Malware called spyware may be lurking on your computer right now, snooping on your charity’s confidential data. Spyware can cause catastrophic damage to your charity, but chances are if your computer is infected you won’t know it exists.
What is spyware?
Spyware, like ransomware, is a type of malware or malicious software. But while ransomware makes its presence obvious by preventing an infected computer from functioning properly and displaying a ransom note, spyware is much more stealthy.
It is designed to remain undetected on an infected computer while it collects data which may include passwords, credit card numbers, email addresses, browsing and search records, and other information. confidential. It then transmits this information to a cybercriminal who will exploit it himself or sell it to other cybercriminals.
How do you know if your computer is infected with spyware?
This is usually not the case, although some spyware can significantly slow down your computer.
But some spyware allows its presence to become obvious soon after the initial infection. After stealing all the confidential data that it finds, it may start showing advertisements on your screen, or it may carry out search engine hijacking.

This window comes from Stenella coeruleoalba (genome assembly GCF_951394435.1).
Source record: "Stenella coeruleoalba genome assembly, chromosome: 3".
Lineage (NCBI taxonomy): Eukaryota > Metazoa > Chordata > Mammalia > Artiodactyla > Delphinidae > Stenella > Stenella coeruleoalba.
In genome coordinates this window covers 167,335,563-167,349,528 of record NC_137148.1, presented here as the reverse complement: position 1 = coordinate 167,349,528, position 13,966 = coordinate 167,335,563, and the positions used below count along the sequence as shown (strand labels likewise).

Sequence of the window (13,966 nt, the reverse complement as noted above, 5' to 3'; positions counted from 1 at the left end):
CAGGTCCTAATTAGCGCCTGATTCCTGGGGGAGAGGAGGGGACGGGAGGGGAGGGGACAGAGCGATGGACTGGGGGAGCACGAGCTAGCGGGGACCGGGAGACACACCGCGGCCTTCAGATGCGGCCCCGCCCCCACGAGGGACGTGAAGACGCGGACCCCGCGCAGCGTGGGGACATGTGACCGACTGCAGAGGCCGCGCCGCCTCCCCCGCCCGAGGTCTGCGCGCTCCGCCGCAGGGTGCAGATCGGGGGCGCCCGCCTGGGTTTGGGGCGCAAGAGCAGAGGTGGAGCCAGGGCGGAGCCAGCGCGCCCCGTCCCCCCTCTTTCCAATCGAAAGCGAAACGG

When this happens, your Google searches will produce results from a different search engine which may include more advertisements or links to phishing sites.
What are PUPs?
There is also a type of spyware which, strictly speaking, is not malware. Rather, it is classified as a “PUP” or “potentially unwanted program”. This type of spyware may give you some benefits, but its real purpose is to get information from your computer.
In many cases, these programs have an End User License Agreement (EULA) that you must agree to before installing the program and hidden in the EULA are terms that mean you have unintentionally agreed that the program may take information and transmit it to spyware. authors.
How do charities get infected with spyware?
Generally speaking, charities can be infected with spyware in the same way that they can be infected with ransomware or any other malware. Clicking on malicious links, downloading and installing unknown software, or opening email attachments can all lead to spyware infection.
Spyware that falls under the PUP category can also come in the form of a seemingly harmless program that is installed as an option when other software is installed. For example, you can download a program and have the choice between an “express” or “custom” installation.
Clicking on “express” will give the program permission to install additional software such as a purchase price comparison program. This software is often virtually useless to you, but it can extract valuable information for the author.